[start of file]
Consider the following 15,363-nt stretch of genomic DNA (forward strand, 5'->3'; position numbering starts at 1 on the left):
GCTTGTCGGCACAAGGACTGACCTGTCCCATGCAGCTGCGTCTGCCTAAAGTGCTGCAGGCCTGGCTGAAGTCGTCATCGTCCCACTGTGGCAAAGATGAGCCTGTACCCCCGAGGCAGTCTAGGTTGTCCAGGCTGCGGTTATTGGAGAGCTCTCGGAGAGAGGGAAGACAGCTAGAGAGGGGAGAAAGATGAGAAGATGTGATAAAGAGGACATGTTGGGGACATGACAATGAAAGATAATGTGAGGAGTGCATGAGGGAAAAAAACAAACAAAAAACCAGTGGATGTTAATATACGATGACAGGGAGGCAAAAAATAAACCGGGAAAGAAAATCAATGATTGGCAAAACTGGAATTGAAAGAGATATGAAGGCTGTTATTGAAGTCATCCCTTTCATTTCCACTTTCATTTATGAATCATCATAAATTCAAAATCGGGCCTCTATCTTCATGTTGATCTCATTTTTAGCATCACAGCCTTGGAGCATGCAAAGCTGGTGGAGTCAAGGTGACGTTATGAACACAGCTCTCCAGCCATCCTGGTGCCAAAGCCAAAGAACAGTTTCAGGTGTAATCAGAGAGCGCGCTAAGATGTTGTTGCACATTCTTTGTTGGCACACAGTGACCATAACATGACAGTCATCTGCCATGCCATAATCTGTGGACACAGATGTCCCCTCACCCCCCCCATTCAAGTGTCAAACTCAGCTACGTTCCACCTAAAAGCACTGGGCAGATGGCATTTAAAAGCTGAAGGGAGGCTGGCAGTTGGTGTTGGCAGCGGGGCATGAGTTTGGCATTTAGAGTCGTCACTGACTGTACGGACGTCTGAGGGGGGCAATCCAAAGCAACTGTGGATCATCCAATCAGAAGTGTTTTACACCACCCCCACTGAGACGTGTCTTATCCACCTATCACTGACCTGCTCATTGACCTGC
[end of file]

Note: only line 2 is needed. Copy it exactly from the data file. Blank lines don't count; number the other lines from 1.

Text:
GCTTGTCGGCACAAGGACTGACCTGTCCCATGCAGCTGCGTCTGCCTAAAGTGCTGCAGGCCTGGCTGAAGTCGTCATCGTCCCACTGTGGCAAAGATGAGCCTGTACCCCCGAGGCAGTCTAGGTTGTCCAGGCTGCGGTTATTGGAGAGCTCTCGGAGAGAGGGAAGACAGCTAGAGAGGGGAGAAAGATGAGAAGATGTGATAAAGAGGACATGTTGGGGACATGACAATGAAAGATAATGTGAGGAGTGCATGAGGGAAAAAAACAAACAAAAAACCAGTGGATGTTAATATACGATGACAGGGAGGCAAAAAATAAACCGGGAAAGAAAATCAATGATTGGCAAAACTGGAATTGAAAGAGATATGAAGGCTGTTATTGAAGTCATCCCTTTCATTTCCACTTTCATTTATGAATCATCATAAATTCAAAATCGGGCCTCTATCTTCATGTTGATCTCATTTTTAGCATCACAGCCTTGGAGCATGCAAAGCTGGTGGAGTCAAGGTGACGTTATGAACACAGCTCTCCAGCCATCCTGGTGCCAAAGCCAAAGAACAGTTTCAGGTGTAATCAGAGAGCGCGCTAAGATGTTGTTGCACATTCTTTGTTGGCACACAGTGACCATAACATGACAGTCATCTGCCATGCCATAATCTGTGGACACAGATGTCCCCTCACCCCCCCCATTCAAGTGTCAAACTCAGCTACGTTCCACCTAAAAGCACTGGGCAGATGGCATTTAAAAGCTGAAGGGAGGCTGGCAGTTGGTGTTGGCAGCGGGGCATGAGTTTGGCATTTAGAGTCGTCACTGACTGTACGGACGTCTGAGGGGGGCAATCCAAAGCAACTGTGGATCATCCAATCAGAAGTGTTTTACACCACCCCCACTGAGACGTGTCTTATCCACCTATCACTGACCTGCTCATTGACCTGC